Nurse Joan’s 45 years of caring for stroke victims in west Norfolk
PUBLISHED: 12:30 06 February 2019 | UPDATED: 12:30 06 February 2019
A nurse who has spent 45 years caring for patients in two King’s Lynn hospitals has been celebrated as she embarks on a semi-retirement.
Joan Gill, 69, has been making a difference to stroke patients at The Queen Elizabeth Hospital and prior to that St James Hospital since the 1970s.
Ms Gill gave up her Nursing and Midwifery Council (NMC) registration on January 30 but will be returning to West Raynham ward as a health care assistant later this month.
She said: “Instead of climbing up the ladder, I am going down a rung but this place has been my family for nearly 50 years.
“The team in West Raynham has always been there for me, in good times and in bad. I have also enjoyed watching nurses grow into sisters and ward mangers.
“I have always wanted to be a nurse and enjoy caring for the patients, which is why I have always been proud to be a staff nurse.
“Stroke care has changed so much during my time. It is interesting to see people that would not have survived a stroke in the past who are now walking out of the door.”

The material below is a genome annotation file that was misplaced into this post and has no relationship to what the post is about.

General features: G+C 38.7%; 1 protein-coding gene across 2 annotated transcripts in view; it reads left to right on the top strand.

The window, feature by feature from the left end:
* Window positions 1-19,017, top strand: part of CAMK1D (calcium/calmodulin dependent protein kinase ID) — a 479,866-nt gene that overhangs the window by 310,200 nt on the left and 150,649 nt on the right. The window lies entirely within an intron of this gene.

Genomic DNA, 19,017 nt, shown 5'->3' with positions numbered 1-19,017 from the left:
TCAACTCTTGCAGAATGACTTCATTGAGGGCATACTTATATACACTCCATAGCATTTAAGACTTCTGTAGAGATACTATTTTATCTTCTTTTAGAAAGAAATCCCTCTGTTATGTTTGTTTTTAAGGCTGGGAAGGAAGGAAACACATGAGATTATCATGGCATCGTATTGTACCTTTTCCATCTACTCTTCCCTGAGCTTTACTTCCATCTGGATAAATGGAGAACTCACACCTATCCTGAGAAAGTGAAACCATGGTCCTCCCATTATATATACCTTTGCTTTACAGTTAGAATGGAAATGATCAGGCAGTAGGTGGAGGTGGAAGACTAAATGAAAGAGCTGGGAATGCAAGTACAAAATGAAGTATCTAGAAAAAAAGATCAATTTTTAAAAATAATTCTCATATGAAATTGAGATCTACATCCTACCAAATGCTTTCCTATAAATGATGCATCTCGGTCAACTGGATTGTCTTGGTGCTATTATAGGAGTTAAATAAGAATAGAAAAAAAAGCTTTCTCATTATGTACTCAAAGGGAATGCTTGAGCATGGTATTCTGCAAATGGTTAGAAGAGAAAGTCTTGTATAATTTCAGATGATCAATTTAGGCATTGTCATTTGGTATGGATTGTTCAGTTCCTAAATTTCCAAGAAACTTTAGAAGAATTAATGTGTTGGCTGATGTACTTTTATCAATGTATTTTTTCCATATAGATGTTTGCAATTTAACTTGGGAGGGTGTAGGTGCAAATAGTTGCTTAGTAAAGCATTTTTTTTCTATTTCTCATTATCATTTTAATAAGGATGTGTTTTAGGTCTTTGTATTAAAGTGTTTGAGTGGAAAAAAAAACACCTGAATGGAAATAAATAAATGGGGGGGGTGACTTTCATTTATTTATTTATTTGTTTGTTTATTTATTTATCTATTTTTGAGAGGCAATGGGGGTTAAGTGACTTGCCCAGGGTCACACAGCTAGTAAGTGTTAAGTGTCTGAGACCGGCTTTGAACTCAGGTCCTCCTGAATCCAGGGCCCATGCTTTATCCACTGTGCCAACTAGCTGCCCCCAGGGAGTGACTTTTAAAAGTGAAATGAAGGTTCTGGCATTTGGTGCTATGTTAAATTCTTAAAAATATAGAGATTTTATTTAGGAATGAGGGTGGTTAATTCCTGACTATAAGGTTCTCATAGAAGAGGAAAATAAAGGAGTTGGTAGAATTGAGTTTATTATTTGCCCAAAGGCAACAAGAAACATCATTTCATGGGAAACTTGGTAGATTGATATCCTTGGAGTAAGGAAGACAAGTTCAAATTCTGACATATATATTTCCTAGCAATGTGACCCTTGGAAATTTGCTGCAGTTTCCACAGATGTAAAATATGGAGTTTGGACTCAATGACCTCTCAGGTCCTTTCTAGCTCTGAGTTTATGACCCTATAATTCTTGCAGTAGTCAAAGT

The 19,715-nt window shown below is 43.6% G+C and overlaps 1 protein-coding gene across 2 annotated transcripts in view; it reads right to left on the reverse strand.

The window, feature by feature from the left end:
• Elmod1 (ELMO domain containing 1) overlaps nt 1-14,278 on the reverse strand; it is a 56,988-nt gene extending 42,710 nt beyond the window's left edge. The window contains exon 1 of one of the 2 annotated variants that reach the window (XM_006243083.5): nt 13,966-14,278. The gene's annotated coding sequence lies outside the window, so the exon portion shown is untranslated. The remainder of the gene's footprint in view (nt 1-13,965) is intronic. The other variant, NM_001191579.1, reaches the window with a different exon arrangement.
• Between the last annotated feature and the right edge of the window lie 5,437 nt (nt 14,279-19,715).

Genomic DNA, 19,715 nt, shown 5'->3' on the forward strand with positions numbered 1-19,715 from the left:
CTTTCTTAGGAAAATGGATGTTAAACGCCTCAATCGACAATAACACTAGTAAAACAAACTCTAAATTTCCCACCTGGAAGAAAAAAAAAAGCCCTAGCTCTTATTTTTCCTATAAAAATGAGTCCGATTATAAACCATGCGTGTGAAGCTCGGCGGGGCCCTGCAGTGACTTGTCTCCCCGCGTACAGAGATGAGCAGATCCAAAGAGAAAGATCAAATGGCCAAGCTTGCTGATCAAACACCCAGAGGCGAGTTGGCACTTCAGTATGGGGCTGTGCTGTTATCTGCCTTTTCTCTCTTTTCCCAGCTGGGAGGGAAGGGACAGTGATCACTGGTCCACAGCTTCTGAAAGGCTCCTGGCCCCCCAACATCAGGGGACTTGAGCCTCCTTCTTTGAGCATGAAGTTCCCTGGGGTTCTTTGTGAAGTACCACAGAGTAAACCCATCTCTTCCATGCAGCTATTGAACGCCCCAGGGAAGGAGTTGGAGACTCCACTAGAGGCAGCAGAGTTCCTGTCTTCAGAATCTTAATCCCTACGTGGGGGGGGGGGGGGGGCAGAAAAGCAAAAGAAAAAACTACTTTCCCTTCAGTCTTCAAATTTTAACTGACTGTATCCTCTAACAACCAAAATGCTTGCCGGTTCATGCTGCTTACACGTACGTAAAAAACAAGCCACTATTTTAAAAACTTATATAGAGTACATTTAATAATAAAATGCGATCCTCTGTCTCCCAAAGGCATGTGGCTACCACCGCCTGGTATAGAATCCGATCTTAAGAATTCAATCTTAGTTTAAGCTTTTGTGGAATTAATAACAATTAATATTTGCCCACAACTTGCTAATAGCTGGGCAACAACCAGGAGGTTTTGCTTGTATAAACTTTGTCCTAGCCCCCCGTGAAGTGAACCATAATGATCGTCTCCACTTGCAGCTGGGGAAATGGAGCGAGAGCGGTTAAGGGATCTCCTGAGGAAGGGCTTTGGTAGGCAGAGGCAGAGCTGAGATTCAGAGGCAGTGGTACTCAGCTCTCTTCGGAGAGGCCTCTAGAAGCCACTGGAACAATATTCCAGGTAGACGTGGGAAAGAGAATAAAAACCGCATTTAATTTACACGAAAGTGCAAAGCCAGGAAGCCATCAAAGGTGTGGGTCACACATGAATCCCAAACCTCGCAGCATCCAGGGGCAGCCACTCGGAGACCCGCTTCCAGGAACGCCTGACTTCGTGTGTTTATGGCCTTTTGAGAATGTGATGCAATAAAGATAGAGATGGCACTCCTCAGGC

Ms Gill qualified as a nurse whilst serving in the Royal Air Force in 1970 and later joined the team at St James’ in 1974 where she had specialised in caring for older patients.
She later moved over to the Queen Elizabeth Hospital after it was built in the 1980s.
“Technology has changed such a lot as we are able to diagnose and treat different strokes now,” said Ms Gill.
“It is so important to recognise the signs of a stroke because if we catch it early we can do so much. With thrombolysis, I have seen people with left side weakness recover before my eyes. They are up and walking the next day.”
Ms Gill has always been a firm favourite in West Raynham ward, which is ranked in the top 10 stroke units in the country, for her support to patients, relatives and fellow staff members.
Mike Ennis, whose wife had been treated in the ward, said: “Joan is lovely and always did her best for her patients. I was always happy to leave my wife in Joan’s capable hands.”
Chief Nurse Emma Hardwick has also paid tribute to her long career.
She said: “I would like to thank Joan for the care she has given to our patients over the last 45 years and for the inspirational support she has given to her colleagues on West Raynham.
“Over the years Joan has been a fine example of how improving care, improves outcomes and most importantly improves lives. I am also really pleased that Joan is not leaving us entirely and will be staying on to be a health care assistant.”
The main stroke symptoms can be remembered with the word FAST:
Face – the face may have dropped on one side or the person may not be able to smile or their mouth or eye may have dropped
Arms – the person may not be able to lift both arms and keep them there
Speech – their speech may be slurred or garbled
Time – time to dial 999.